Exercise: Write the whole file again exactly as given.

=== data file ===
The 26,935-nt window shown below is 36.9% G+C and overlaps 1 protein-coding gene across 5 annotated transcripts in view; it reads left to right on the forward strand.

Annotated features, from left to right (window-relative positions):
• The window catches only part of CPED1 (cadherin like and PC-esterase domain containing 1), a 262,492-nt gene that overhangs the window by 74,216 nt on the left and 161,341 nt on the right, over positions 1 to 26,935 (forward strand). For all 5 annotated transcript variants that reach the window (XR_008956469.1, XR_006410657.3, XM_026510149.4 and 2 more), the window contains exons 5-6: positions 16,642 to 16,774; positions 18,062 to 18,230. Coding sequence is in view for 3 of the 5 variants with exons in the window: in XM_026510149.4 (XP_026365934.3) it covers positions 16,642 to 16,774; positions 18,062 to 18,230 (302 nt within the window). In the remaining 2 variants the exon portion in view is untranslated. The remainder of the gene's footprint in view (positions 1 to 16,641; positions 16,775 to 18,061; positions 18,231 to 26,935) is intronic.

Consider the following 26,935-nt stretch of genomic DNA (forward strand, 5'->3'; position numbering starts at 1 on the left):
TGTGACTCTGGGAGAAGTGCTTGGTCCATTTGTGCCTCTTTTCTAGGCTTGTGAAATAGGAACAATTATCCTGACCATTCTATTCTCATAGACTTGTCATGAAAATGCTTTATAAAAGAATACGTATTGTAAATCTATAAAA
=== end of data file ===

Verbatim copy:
The 26,935-nt window shown below is 36.9% G+C and overlaps 1 protein-coding gene across 5 annotated transcripts in view; it reads left to right on the forward strand.

Annotated features, from left to right (window-relative positions):
• The window catches only part of CPED1 (cadherin like and PC-esterase domain containing 1), a 262,492-nt gene that overhangs the window by 74,216 nt on the left and 161,341 nt on the right, over positions 1 to 26,935 (forward strand). For all 5 annotated transcript variants that reach the window (XR_008956469.1, XR_006410657.3, XM_026510149.4 and 2 more), the window contains exons 5-6: positions 16,642 to 16,774; positions 18,062 to 18,230. Coding sequence is in view for 3 of the 5 variants with exons in the window: in XM_026510149.4 (XP_026365934.3) it covers positions 16,642 to 16,774; positions 18,062 to 18,230 (302 nt within the window). In the remaining 2 variants the exon portion in view is untranslated. The remainder of the gene's footprint in view (positions 1 to 16,641; positions 16,775 to 18,061; positions 18,231 to 26,935) is intronic.

Consider the following 26,935-nt stretch of genomic DNA (forward strand, 5'->3'; position numbering starts at 1 on the left):
TGTGACTCTGGGAGAAGTGCTTGGTCCATTTGTGCCTCTTTTCTAGGCTTGTGAAATAGGAACAATTATCCTGACCATTCTATTCTCATAGACTTGTCATGAAAATGCTTTATAAAAGAATACGTATTGTAAATCTATAAAA